For the exposed residues of β-strands (Figure 8), the plots for the folds of "all-β" proteins class were widely distributed, although they are commonly completely antiparallel β-sheet except for SS β-helix. Furthermore, the folds of "α/β" proteins class have different amino acid compositions from that of SS β-helix, although they have parallel β-sheets. Figure 7 shows that the plots for the folds of "all-β" proteins class were widely distributed and the plot of SS β-helix is in the center of the graph. The residue fractions (fβbur VIL ) of the three folds that have completely parallel β-sheets were also widely distributed (51.4, 47.2 and 42.7%).
Robustness of the dataset
We checked the robustness of our results using the dataset of more than 1,500 residues and less than 2,000 residues, which is not included in the dataset used in this study; six folds for α-helix and eight folds for β-strands. For β-strands, strong correlations were also observed for buried residues (RWYQS-VIL = −0.81) and for exposed residues (RILEKR-STN = −0.78). There are no strong correlations for buried residues (RWYQS-VIL = −0.64) and for exposed residues (RILEKR-STN = −0.48) in α-helices. These results are the same as those obtained for the dataset containing more than 2,000 residues. Therefore, the results presented here seem to be independent of the dataset selection.
The amino acid propensities for secondary structures were investigated for each SCOP fold. The helix propensities calculated for exposed and buried residues are also similar to each other. For β-sheet propensities, however, propensities calculated for exposed residues are remarkably different from those of buried residues, which are similar to those calculated for all residues because β-sheets tend to be located in the interior of proteins.
We also detected correlations between amino acid compositions in β-strands. At buried sites, the content of Tyr, Trp, Gln and Ser correlates negatively with the content of the aliphatic amino acids Val, Ile and Leu. All-β proteins tend to have a higher content of Tyr, Trp, Gln and Ser, whereas α/β proteins tend to have a higher content of aliphatic amino acids at buried sites. In all-β proteins, the H-bonds between buried side chains may be necessary for correct alignment of two large β sheets. For exposed residues, there is a tendency that a fold with a high content of Ile, Leu, Glu, Lys and Arg would have a low content of Ser, Thr and Asn. Generally, α/β proteins have twisted and bent β-strands and favor longer side chains at exposed sites.
These findings are very useful for the design of β-sheet. They are especially effective when there is structural information such as whether a residue is exposed or buried, two large β-sheets are packed together, a β-sheet has α-helices at least one side of β-sheets and a β-strand is twisted or not. Hecht and coworkers have succeeded in designing de novo proteins with binary patterning techniques, in which polar and non-polar amino acids are placed at desired sites along the sequence by synthesizing DNA with degenerated codon . If one desire to design a de novo protein library of SS β-helix, for example, he should consider to bias in favor of Ser, Thr, and Asn rather than Glu, Lys, Arg for exposed sites on β-strands because the frequency of Ser, Thr, and Asn is relatively high and conversely the frequency of Ile, Leu, Glu, Lys, Arg is low for exposed sites on β-strands of SS β-helix folds (Figure 8).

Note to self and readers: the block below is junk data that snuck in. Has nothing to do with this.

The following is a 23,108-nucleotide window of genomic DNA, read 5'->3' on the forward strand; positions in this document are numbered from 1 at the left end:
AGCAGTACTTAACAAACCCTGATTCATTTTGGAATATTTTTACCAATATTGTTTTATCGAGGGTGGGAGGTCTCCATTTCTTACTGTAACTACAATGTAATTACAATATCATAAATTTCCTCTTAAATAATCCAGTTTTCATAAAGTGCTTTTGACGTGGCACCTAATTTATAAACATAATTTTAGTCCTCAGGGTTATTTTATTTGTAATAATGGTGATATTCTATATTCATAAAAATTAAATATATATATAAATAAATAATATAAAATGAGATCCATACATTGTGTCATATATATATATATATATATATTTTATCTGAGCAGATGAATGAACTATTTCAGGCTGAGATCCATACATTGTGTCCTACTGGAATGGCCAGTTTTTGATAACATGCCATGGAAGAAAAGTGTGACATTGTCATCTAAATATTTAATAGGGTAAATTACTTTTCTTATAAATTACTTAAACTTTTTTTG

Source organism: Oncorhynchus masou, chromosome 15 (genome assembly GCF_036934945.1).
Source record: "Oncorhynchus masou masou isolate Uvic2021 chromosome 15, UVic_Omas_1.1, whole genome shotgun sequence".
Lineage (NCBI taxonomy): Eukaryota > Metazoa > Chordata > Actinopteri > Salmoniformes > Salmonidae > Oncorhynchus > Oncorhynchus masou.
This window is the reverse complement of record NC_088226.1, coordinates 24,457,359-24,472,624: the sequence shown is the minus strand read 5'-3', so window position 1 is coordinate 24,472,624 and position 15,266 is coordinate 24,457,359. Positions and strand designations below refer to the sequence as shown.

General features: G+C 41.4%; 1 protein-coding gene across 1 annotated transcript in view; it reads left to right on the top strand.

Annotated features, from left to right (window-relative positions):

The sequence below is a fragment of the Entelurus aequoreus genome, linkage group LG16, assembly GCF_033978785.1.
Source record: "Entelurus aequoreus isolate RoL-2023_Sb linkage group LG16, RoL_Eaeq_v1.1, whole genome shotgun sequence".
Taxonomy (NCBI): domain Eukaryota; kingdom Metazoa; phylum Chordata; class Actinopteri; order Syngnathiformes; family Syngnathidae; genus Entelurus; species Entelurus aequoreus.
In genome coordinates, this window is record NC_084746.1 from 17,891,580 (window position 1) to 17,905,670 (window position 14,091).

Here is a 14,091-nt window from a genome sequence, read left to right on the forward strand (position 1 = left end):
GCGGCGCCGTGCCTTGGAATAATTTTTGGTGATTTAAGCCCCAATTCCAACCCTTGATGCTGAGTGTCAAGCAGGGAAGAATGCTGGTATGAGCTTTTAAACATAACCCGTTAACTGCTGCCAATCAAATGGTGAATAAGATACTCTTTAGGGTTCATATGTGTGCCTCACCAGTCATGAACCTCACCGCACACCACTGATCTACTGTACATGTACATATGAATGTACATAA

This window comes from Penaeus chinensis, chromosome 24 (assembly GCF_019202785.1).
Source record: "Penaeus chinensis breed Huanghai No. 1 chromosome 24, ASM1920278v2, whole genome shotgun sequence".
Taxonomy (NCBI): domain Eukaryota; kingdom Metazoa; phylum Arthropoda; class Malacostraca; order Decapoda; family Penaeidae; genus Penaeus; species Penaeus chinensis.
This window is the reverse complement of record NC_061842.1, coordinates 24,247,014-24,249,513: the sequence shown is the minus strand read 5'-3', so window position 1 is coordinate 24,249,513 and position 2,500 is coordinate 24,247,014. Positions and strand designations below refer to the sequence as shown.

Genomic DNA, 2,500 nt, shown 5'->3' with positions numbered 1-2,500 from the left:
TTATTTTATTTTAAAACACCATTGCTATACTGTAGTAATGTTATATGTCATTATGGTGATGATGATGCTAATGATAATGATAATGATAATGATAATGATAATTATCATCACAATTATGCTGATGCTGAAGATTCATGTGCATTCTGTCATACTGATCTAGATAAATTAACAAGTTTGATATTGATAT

Chou PY, Fasman GD: Conformational parameters for amino acids in helical, beta-sheet, and random coil regions calculated from proteins. Biochemistry 1974, 13(2):211–222. 10.1021/bi00699a001
Hubbard TJ, Ailey B, Brenner SE, Murzin AG, Chothia C: SCOP: a Structural Classification of Proteins database. Nucleic Acids Res 1999, 27(1):254–256. 10.1093/nar/27.1.254
Orengo CA, Pearl FM, Bray JE, Todd AE, Martin AC, Lo Conte L, Thornton JM: The CATH Database provides insights into protein structure/function relationships. Nucleic Acids Res 1999, 27(1):275–279. 10.1093/nar/27.1.275
Fujiwara K, Ikeguchi M: OLIGAMI: OLIGomer Architecture and Molecular Interface. The Open Bioinformatics Journal 2008, 2: 50–53. 10.2174/1875036200802010050
Serrano L: The relationship between sequence and structure in elementary folding units. Adv Protein Chem 2000, 53: 49–85.
Williams RW, Chang A, Juretic D, Loughran S: Secondary structure predictions and medium range interactions. Biochim Biophys Acta 1987, 916(2):200–204. 10.1016/0167-4838(87)90109-9
Richardson JS, Richardson DC: Amino acid preferences for specific locations at the ends of alpha helices. Science 1988, 240(4859):1648–1652. 10.1126/science.3381086
Munoz V, Serrano L: Intrinsic secondary structure propensities of the amino acids, using statistical phi-psi matrices: comparison with experimental scales. Proteins 1994, 20(4):301–311. 10.1002/prot.340200403
Swindells MB, MacArthur MW, Thornton JM: Intrinsic phi, psi propensities of amino acids, derived from the coil regions of known structures. Nat Struct Biol 1995, 2(7):596–603. 10.1038/nsb0795-596
Jiang B, Guo T, Peng L, Sun Z: Folding Type-Specific Secondary Structure Propensities of Amino Acids, Derived from a-Helical, b-Sheet, a/b, and a + b Proteins of Known Structures. Biopolymers 1998, 45: 35–49. 10.1002/(SICI)1097-0282(199801)45:1<35::AID-BIP4>3.0.CO;2-#